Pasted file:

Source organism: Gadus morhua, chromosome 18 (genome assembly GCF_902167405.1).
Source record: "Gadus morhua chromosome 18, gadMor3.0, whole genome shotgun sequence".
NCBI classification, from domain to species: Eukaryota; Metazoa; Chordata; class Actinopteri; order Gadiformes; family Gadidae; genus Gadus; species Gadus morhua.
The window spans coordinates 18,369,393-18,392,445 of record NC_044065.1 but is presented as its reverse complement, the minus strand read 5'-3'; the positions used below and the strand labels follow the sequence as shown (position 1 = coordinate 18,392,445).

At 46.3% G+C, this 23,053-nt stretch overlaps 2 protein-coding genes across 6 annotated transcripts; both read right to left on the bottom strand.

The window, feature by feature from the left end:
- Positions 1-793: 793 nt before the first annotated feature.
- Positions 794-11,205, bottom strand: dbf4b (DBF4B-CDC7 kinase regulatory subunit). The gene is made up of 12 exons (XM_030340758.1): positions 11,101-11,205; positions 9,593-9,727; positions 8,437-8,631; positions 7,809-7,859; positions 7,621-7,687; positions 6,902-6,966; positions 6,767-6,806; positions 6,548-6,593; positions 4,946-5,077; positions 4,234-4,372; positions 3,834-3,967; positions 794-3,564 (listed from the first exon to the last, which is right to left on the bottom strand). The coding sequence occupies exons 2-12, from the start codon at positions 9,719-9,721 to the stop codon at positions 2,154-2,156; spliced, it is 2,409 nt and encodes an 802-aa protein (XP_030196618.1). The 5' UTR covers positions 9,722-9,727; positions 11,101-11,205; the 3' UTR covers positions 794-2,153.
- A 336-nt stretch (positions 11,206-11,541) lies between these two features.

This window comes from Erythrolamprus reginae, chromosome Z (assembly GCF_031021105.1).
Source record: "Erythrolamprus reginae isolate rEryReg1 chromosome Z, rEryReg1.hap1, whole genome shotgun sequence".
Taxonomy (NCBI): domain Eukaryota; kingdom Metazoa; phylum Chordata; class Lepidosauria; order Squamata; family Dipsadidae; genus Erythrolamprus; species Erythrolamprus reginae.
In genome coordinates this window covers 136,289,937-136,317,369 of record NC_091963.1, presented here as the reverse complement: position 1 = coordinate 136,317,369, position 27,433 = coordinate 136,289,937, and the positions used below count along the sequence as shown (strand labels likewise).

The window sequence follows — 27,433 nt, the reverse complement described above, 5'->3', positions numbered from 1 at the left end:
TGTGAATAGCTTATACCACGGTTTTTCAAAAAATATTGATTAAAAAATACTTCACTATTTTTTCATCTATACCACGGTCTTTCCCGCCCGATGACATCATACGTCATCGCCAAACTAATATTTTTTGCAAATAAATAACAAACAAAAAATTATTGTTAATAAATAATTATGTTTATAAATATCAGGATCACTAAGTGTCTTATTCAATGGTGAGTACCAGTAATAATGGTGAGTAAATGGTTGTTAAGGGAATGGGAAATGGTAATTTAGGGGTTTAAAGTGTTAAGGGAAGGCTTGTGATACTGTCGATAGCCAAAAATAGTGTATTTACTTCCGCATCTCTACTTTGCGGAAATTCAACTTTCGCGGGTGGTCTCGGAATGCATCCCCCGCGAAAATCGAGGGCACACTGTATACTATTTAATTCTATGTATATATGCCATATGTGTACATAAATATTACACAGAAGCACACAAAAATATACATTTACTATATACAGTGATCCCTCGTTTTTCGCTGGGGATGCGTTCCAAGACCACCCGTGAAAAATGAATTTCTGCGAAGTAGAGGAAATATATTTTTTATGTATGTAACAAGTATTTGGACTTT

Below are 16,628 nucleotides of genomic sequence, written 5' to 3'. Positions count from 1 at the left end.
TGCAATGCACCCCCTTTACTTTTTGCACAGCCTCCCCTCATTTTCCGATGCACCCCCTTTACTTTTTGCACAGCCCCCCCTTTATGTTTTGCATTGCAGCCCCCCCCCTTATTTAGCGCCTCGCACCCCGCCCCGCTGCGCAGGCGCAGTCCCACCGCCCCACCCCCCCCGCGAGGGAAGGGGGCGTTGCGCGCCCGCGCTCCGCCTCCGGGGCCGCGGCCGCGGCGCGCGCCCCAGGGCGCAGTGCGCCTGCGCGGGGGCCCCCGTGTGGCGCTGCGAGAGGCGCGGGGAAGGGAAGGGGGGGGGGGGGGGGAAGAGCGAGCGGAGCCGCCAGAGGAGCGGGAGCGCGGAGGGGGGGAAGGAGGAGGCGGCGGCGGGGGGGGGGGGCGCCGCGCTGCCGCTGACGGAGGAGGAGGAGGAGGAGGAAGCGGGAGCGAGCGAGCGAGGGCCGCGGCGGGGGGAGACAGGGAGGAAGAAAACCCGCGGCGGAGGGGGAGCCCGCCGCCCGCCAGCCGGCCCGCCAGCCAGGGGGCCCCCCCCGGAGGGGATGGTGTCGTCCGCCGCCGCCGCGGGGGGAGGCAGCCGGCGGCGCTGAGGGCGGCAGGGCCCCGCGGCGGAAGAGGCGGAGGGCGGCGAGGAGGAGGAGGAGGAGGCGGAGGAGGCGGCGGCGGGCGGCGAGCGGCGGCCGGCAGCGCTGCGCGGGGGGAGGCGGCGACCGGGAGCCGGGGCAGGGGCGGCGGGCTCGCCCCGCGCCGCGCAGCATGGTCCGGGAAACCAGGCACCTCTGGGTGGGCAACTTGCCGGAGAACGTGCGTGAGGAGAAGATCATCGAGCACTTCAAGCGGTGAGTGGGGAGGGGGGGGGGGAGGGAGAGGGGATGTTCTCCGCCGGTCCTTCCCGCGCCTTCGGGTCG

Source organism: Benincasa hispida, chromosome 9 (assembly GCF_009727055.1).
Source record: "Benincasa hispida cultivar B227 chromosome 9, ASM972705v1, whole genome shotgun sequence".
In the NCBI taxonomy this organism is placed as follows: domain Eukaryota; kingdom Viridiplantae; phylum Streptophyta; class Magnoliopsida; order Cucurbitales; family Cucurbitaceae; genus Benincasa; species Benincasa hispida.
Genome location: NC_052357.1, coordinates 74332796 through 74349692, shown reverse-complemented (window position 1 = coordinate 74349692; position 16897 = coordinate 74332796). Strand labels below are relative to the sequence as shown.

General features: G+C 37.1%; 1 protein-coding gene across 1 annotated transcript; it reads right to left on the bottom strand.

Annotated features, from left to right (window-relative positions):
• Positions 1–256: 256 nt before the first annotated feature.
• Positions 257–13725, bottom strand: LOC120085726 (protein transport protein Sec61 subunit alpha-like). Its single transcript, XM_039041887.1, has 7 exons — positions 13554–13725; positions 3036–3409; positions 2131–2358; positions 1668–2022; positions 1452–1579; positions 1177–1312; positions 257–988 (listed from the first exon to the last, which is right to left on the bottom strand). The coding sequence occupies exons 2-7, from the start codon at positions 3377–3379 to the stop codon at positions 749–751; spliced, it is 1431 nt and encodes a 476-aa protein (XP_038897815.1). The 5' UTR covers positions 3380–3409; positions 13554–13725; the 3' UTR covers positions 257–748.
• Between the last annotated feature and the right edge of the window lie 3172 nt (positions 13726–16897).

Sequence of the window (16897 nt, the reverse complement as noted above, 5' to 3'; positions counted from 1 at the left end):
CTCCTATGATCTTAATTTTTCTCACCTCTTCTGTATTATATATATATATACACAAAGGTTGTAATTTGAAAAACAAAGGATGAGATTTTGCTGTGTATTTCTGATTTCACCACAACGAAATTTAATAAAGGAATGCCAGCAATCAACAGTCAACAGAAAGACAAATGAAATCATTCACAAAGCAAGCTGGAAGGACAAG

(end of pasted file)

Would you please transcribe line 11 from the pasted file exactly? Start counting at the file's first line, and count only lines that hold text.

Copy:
Source record: "Erythrolamprus reginae isolate rEryReg1 chromosome Z, rEryReg1.hap1, whole genome shotgun sequence".